Pell Grants are designed to enable more low-income students to go to college, but a new report shows many colleges are using the federal aid to replace their own institutional grants and often not providing enough support to make attending affordable for many disadvantaged students.
Stephen Burd, a senior policy analyst at the New America Foundation, outlined how colleges’ pursuit of prestige and revenue is hurting low-income students in a report, “Undermining Pell, Volume II,” released Sept 17. The new report is an update to one out last May by Burd that chronicled how many colleges expect students to pay an amount that is equal to or more than their family’s annual income, leaving many taking on large debt loads.
The new research finds the problem is only getting worse at private colleges, where the proportion of colleges charging low-income students an average net price of less than $10,000 has dropped in one year from 11 percent to 8 percent of schools. Those charging the same students a net price over $20,000 has increased from 22 percent to 26 percent of schools, the report found.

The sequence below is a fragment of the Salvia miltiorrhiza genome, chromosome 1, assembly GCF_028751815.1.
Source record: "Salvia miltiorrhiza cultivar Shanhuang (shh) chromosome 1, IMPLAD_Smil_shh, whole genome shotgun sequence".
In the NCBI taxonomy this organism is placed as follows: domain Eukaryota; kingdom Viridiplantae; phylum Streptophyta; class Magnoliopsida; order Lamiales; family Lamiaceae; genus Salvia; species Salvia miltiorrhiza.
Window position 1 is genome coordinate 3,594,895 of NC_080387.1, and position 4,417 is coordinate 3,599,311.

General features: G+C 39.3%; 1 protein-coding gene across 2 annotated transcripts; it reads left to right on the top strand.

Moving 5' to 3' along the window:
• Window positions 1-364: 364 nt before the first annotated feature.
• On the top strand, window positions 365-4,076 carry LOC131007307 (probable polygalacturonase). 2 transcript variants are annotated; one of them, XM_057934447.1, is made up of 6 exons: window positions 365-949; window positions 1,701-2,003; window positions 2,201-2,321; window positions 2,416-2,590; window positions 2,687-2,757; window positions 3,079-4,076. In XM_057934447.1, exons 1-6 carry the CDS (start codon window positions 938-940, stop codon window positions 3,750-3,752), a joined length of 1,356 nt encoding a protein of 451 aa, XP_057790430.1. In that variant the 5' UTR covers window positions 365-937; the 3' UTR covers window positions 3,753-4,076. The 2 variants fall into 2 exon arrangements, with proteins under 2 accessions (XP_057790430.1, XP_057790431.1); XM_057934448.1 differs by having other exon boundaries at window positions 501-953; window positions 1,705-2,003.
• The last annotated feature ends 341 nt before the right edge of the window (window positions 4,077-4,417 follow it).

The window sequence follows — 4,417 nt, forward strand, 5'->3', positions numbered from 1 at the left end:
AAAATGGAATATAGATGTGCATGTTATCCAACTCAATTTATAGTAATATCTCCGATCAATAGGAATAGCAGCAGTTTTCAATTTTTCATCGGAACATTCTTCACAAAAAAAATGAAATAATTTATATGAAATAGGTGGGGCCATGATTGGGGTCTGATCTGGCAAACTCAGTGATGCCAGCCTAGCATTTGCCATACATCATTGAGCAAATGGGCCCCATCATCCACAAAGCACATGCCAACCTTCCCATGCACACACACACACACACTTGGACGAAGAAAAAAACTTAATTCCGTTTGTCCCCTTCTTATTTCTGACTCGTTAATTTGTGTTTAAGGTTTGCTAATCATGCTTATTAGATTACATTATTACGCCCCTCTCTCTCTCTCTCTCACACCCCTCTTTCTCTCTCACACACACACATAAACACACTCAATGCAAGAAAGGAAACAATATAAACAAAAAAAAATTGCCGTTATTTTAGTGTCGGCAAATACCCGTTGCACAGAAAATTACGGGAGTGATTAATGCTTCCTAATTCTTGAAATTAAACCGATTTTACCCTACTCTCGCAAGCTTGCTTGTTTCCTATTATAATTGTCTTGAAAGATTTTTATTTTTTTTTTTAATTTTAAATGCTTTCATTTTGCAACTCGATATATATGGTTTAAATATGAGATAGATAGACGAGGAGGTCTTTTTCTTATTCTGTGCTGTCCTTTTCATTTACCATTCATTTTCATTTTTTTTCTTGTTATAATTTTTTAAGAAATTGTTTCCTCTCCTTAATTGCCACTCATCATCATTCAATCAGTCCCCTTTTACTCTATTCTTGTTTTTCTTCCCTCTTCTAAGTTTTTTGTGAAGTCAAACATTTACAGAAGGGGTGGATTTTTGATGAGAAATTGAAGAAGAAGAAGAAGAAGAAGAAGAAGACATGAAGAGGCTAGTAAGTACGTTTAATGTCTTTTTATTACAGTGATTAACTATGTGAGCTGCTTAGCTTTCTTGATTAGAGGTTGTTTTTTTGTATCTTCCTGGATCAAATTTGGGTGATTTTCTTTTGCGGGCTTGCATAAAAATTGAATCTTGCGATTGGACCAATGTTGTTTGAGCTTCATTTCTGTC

Also, the number of colleges at which Pell recipients make up more than 15 percent of the student body and the lowest-income students are charged a net price under $10,000 has dropped from 33 percent to 23 percent in one year, according to Burd’s analysis.
At public institutions, changes this past year were mixed. The proportion that charged in-state students from low-income families more than $10,000 has grown from 34 percent to 45 percent of schools. While the average net prices at 63 public colleges rose above $10,000 in the past year, it dropped at 14 colleges.
A March report by the Education Writers Association and the Hechinger Report found the prices families actually pay for college has increased by a larger amount for low-income students than for wealthy ones in recent years.
The New America Foundation’s website features an interactive tool to examine the data more closely in the “Undermining Pell” reports, which included an analysis of how 1,400 private and public colleges are serving students with Pell Grants.
A version of this news article first appeared in the College Bound blog.